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Old 9th March 2003
  #28
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Quote:
Originally posted by studiojimi
the nerds rule.
Are you referring to N.E.R.D., or "The Neptunes"? If so, yeah, those guys do have a recognizable sound alright. Not my fav, but you can definitely tell that the dudes' that did the Kelis record did the Jay Z track, the Busta remix, the Britney Spears track, the 1st Justin single etc...

Quote:
Originally posted by Dave Martin
Interesting - a couple of guys seem to imply that there are original sounds, but then lump several artists together, like "Jah Rule/J-Lo/Ashanti style" or the "Timberland/Missy/Hampton sound".
Jah Rule, J Lo, and Ashanti mainly use Irv Gotti and Se7en to produce their records. (Although not on J Lo's 1st record, which sounds totally different). Engineers Duro and Brian Springer do most of their engineering. Missy and Timb have been together for over a decade. They also use the same engineer (Jimmy Douglas) quite often as well, so their sound will obviously sound the same. So, yeah, they are lumped together. The sound of the producers and engineers often go with the artist, and are often even done in the same studios. Remember how similar that Bryan Adams record (Waking up the Neighbors?) was to the Def Leppard record (Hysteria?) that Mutt had also produced (with engineer Nigel Green if memory serves)? Same producers, same engineers, same thing...

Quote:
Originally posted by cajonezzz
e-cue,
I for one would love a list of artists that you feel are innovative , and moreso the really obscure up n commers. could you post a few on this thread?
Sure, I'll bite. I assume you mean in the hip hop and R&B market.

Roots Maneuva... Run Come Save Me / Dub Come Save Me. In this case both the rapper and producer (Lord Gosh), I consider innovative. This is a UK based project, so you might check the import section.
Aesop Rock... Labor Days. Most of his production is weak sonically (El P does most of his production, and while it sounds 'street', it doesn't sound 'good'), but his rap style is the most innovative thing to come along in a long time. He'll spit something you'll understand a month later when watching the discovery channel. You could read his lyrics and tell he wrote them. No doubt he'll get pigeon toed with Emineem and Vanilla Ice.
Will.I.Am... Lost Change. For obvious reasons. This was part of the UK label BBE's 'producer series' (along with Jazzy Jeff, Pete Rock, Jay Dee, etc). Will (also member and producer for the group the Black Eyed Peas) is always looking into the future and coming up with new styles in production, and has some of the most studyable 'drops' (mutes of instruments) in the world. There's also a band called "Burning Star" out of LA that were supposed to have a song on this record, but it didn't make it. Their new record is incredible if you can find it outside of LA.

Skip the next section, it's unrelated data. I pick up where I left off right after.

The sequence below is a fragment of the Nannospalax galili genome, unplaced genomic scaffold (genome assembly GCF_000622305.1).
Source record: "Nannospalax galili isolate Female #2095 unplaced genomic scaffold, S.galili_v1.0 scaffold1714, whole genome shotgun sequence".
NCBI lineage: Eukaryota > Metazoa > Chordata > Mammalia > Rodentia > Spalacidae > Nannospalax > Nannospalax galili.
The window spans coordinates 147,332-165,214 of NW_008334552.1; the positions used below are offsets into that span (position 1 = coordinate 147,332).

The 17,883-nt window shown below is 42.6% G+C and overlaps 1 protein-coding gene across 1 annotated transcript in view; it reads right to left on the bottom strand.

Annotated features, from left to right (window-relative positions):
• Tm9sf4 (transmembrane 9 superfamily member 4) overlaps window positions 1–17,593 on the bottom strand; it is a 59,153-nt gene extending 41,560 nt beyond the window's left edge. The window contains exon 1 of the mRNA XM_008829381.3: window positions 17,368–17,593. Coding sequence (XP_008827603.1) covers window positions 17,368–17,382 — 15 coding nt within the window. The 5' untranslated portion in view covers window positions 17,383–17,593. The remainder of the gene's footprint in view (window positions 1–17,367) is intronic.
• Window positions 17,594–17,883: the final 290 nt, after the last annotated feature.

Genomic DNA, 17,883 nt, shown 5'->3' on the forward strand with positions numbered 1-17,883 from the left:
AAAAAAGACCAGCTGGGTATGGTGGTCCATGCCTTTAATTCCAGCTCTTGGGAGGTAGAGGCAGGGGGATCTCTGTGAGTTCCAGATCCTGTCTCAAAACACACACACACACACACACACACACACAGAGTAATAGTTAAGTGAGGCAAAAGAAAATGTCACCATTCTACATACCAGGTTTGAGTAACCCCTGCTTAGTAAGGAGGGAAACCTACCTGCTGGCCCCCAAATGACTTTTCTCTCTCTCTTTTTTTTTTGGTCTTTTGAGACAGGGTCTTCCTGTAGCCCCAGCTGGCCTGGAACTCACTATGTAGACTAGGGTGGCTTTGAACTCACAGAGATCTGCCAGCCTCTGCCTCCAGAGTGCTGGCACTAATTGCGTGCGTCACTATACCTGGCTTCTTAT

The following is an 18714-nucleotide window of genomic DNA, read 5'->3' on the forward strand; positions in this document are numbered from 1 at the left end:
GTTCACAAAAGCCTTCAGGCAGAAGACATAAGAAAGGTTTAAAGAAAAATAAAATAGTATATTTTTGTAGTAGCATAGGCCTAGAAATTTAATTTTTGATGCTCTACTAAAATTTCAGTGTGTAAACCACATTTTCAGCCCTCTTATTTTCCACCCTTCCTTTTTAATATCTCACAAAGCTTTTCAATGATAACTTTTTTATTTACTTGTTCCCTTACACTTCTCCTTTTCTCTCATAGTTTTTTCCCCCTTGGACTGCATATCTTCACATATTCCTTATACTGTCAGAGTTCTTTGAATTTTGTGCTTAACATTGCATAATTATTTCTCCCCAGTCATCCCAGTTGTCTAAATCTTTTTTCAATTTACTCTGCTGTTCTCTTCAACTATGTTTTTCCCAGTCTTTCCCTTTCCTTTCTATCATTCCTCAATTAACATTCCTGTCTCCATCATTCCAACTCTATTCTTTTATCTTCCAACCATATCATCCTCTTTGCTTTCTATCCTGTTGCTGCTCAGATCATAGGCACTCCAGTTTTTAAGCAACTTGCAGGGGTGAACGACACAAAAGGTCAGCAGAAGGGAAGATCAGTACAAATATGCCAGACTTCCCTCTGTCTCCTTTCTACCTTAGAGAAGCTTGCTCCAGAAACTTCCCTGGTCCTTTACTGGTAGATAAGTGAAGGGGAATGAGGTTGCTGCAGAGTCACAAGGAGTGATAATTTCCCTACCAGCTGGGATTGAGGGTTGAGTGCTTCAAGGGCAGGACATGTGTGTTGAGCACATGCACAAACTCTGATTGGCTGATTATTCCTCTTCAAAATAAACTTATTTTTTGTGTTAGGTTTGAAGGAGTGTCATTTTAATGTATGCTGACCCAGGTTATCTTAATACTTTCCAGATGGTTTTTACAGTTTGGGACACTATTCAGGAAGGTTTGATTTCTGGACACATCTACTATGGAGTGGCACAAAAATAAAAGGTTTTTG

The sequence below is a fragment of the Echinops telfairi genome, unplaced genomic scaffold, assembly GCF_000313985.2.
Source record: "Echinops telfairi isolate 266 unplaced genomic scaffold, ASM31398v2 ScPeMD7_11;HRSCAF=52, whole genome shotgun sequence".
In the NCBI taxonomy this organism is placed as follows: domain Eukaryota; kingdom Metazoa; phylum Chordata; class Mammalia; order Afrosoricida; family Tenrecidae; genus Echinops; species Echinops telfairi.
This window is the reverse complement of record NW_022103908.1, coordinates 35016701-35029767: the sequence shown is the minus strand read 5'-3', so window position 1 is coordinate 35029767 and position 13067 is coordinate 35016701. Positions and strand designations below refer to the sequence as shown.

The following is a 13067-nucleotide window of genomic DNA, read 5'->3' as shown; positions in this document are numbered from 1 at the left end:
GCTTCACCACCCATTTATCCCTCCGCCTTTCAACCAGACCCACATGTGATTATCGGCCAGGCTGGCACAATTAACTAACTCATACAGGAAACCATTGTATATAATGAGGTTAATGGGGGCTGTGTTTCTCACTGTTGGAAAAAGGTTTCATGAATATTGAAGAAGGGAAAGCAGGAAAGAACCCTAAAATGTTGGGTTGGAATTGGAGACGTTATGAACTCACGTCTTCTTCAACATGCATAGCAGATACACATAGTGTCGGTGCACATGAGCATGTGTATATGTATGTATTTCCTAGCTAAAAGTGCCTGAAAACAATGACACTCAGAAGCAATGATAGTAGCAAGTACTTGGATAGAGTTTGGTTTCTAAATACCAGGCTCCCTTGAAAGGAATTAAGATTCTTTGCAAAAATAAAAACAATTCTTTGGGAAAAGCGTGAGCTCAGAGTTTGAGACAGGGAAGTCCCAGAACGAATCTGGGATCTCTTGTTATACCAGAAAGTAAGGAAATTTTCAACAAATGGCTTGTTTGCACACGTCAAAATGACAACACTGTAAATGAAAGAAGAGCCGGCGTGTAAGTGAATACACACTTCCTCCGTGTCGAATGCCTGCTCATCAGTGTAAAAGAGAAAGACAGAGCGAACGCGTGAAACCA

Cody Chestnut... The Headphone Masterpeice. Okay, the thritysomething songs on this record sound like total ****. But if you can see through the horrible production, you can hear really great songs from a really great performer. I recommend this only in terms of innovation of songwriting. He's the cat that did a song on the new piece of crap that the Roots put out. (I love the roots, but compare Illidelph to this steamy pile of oxen dung).
J Live... All of the Above. This is a much more mellow type of hip hop. It touches on the different subcultures within rap: b boys, backpackers, gangstas, etc... It's hailed as the "Blue Train" (John Contraine) of hip hop, and the artwork reflects this. His release "The Best Part" before this is quintessential underground new york hip hop at it's best. It took forever for his stuff to hit the streets for some reason.

Quote:
Originally posted by Jay Kahrs
I guess the hardest thing for me to do is anything I don't like or understand. Rap is one of those things. I don't listen to much of it because I don't really "get it". And since I don't get it I don't work on it. Why should I make another bad album in a genre I don't like? Someone else will do a better job on it then I will. I do listen to Dre, Tribe, and some other stuff.
I strive to never make a bad record in any genre of music. I'm sure you do to, but why not try to identify what you don't like about the genre of music and change it to your liking? If you don't like programmed drums, play live drums to it. If you don't like samples, play live instrumental to it and so on. Perhaps I'm being a little naive, but your point is taken.
Hell, I don't engineer anything I don't want to. (esspecially post gigs)

Quote:
Originally posted by Jay Kahrs
DJ Shadow's first disc is prety cool but that's more trip-hop or electronica then rap.
Considering there were no real raps on the 1st Shadow record, I have to agree. Hell, I know people that call OrganizedNoize (Outkast's main production crew) 'electronic'. However, I was referring to the other projects Shadow (AKA Josh Davis) has worked on such as Blackilicious, UNKLE, the stuff with him and cut chemist, etc...